Please Limited time Offer!



  1. a) i) Define transport
  2. movement of substances from one part of the body to another

ii) Explain the necessity of transport in plants and animals

  • make nutrients move from one point to another
  • movement of respiratory gases i.e. oxygen and carbon IV oxide
  • elimination of metabolic wastes
  • movement of hormones
  • movement of water
  • movement of salts
  • movement of enzymes

b) i) Describe the structure and function of root hair

  • root hairs are found near the root tip
  • they are cells with elongated finger-like projections which are in contact with soil particles
  • they are permeable to water and mineral salts hence are used to absorb water and mineral salts
  • There large number offers a large surface area for absorption of water and mineral salts.

ii) State ways in which the root hairs are adapted to their functions

  • the root hair is long/narrow/numerous to increase surface area for absorption of water and mineral salts
  • many mitochondria in cytoplasm to supply energy for active transport of mineral salts
  • are thin walled to speed up rate of absorption of water and mineral salts

c) i) Compare the internal structure of a dicotyledonous root and a monocotyledonous root

Dicot root

Monocot root

ii) State the similarities and differences between a dicotyledonous and monocotyledonous root


  • both used for anchorage and absorption of water and mineral salts
  • both have root hairs, epidermis, pericycle, cortex, endodermis and vascular bundles (xylem and phloem)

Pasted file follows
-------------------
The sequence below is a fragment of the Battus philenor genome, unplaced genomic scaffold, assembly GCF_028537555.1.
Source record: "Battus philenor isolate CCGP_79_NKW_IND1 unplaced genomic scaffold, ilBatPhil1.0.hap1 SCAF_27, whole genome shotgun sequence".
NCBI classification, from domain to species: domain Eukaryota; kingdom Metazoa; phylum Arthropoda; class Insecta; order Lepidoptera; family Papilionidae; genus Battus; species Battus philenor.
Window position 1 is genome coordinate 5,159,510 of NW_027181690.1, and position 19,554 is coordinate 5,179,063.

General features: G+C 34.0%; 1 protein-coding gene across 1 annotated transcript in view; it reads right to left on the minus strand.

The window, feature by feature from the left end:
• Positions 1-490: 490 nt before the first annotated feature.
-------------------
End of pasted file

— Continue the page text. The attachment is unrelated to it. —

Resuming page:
• both may be used to store food/storage organs


phloem and xylem are arranged in ring form alternatelypith presentphloem lies between radial rays of central xylem(star shaped)pith absent

iii) Compare the internal structure of a monocotyledonous and dicotyledonous stem

Monocotyledonous                                 Dicotyledonous


  1. Give the similarities and differences between a monocotyledonous and dicotyledonous stem


  • both are used for protection
  • both conduct water, salts and food
  • both have epidermis, cortex, pericycle and vascular bundles


vascular bundles are many and scatteredsome have hollow pith or pith is absentno cambium layer therefore cannot undergo secondary growthvery little cortexvascular bundles are few and arranged in a concentric ring near the epidermispith large and well developedpresence of cambium therefore undergoes secondary growthcortex has several layers of cells  
  1. State the differences between the internal structure of a root and a stem.
has root hairsno cuticlexylem and phloem arranged alternatelyin xylem, the small vessels are towards the outsidecortex is the widest tissueno root hairscuticle presentxylem and phloem arranged on the same radiiin xylem, the smallest vessels are towards the insidepith is the widest tissue

c) i) Name the transport structures of a flowering plant